Loiselle said she tries to be transparent and upfront with clients, setting realistic expectations about potential delays. “But, I mean, the focus of construction is to get in, do a project, complete it with quality, and get out,” she said. “And that’s been more difficult.”

Guido also suggested ignoring any pricing guidance you find online, at least for the time being. “Because it’s all changed in the past six months, and it could change again,” he said. “Prices are at an all-time high, and sometimes, even as a salesperson and a co-owner of the business, I’m shocked at how much things are costing.”

Adding to the supply disruptions is a long-term shortage of licensed tradespeople and skilled laborers. “It’s kind of unusual to be talking about labor as a key challenge when you’ve got an 8 percent national unemployment rate,” Dietz said. “[But] labor has been a long-term challenge.”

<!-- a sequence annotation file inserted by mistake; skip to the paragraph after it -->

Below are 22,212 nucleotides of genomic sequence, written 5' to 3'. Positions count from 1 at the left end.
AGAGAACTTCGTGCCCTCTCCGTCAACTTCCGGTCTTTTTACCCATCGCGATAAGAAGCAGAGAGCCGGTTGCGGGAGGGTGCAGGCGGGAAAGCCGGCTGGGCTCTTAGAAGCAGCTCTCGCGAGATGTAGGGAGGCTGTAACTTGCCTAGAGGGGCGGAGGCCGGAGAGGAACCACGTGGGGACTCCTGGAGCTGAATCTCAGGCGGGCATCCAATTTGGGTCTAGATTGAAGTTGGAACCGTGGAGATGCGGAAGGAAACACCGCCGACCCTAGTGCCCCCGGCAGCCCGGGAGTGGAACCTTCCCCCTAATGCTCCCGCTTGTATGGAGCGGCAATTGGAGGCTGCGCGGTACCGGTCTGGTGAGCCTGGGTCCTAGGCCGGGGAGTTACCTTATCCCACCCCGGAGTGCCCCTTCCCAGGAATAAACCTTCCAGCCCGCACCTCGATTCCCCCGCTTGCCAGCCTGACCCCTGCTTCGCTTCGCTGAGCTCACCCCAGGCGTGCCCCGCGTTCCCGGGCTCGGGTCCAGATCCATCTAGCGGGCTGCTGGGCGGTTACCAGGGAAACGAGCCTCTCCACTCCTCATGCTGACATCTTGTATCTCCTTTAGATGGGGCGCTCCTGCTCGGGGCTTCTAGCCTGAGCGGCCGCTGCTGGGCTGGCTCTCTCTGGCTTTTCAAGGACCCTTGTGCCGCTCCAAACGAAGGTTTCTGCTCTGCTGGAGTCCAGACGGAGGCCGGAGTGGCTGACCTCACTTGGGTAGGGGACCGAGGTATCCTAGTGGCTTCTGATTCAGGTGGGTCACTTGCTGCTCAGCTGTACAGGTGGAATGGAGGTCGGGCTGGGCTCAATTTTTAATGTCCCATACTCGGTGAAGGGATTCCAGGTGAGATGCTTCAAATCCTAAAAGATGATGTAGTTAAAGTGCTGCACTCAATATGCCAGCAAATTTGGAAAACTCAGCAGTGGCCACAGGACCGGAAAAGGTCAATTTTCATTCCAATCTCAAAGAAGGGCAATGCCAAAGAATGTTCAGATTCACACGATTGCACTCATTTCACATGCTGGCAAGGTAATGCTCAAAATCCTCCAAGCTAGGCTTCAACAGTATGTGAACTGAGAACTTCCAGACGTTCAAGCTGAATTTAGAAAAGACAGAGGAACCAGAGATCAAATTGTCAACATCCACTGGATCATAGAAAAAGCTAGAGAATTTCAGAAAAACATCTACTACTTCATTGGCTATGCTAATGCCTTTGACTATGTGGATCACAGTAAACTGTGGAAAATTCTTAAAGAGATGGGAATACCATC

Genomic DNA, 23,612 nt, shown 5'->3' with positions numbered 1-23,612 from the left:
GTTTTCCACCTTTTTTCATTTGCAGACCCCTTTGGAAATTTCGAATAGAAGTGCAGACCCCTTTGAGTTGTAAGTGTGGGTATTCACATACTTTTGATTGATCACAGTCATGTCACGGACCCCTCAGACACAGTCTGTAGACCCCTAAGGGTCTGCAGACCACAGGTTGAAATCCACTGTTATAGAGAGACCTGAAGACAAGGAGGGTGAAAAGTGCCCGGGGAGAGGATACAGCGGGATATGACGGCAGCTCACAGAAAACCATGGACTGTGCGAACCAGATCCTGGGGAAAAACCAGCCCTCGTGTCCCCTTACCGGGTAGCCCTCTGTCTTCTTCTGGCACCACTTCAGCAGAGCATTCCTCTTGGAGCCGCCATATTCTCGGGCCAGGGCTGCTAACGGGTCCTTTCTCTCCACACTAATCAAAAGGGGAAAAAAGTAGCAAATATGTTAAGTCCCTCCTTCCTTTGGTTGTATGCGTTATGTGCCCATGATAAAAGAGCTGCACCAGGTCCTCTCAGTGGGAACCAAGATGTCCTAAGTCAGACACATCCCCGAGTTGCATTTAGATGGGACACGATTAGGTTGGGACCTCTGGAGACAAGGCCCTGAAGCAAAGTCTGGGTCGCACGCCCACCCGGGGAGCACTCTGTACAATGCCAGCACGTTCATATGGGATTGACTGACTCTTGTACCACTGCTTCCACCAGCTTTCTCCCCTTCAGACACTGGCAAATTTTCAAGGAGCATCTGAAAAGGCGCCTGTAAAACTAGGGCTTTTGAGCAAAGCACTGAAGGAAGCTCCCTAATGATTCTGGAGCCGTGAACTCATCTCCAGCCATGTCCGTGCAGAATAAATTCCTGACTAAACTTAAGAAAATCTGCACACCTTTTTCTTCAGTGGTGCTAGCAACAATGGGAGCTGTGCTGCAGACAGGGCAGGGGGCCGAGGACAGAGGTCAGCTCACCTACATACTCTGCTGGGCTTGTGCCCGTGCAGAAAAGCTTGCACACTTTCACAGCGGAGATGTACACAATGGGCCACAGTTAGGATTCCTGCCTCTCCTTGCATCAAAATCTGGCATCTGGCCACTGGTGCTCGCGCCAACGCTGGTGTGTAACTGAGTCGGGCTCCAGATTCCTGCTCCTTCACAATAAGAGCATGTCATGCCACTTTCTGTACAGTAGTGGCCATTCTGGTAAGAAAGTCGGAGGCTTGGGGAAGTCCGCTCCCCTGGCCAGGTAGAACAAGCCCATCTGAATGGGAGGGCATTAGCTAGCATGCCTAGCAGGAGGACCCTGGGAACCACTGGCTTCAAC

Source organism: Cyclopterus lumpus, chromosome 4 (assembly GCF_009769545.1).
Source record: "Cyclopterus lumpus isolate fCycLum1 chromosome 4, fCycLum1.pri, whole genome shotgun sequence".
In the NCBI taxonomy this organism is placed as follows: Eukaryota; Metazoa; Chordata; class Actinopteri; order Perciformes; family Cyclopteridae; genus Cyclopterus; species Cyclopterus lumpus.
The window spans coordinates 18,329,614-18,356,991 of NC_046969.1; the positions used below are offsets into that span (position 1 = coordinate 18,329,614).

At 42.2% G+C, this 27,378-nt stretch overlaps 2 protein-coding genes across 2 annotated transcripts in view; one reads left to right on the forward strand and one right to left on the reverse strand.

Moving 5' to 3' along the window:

Amyot said most of the subcontractors she has contacted are stretched so thin they’re unable to take on new work or complete it anytime soon. After searching for someone to do attic insulation work, for example, she has found only one person able to do the job right away. “Which means if we want to move into our house, we have to go with him and his estimate, because it’s literally our only option,” she said. Meanwhile, her HVAC team started work in June but hasn’t finished. “They’re so overextended, they just never seem to have enough time for us,” she said.

Both Loiselle and Guido said they have more work than they can handle. “We’re already booked into summer of 2021,” said Guido, noting that clients are taking advantage of record-low interest rates to refinance or pull out home equity. “We’ve never had this many people thinking this far ahead with projects.”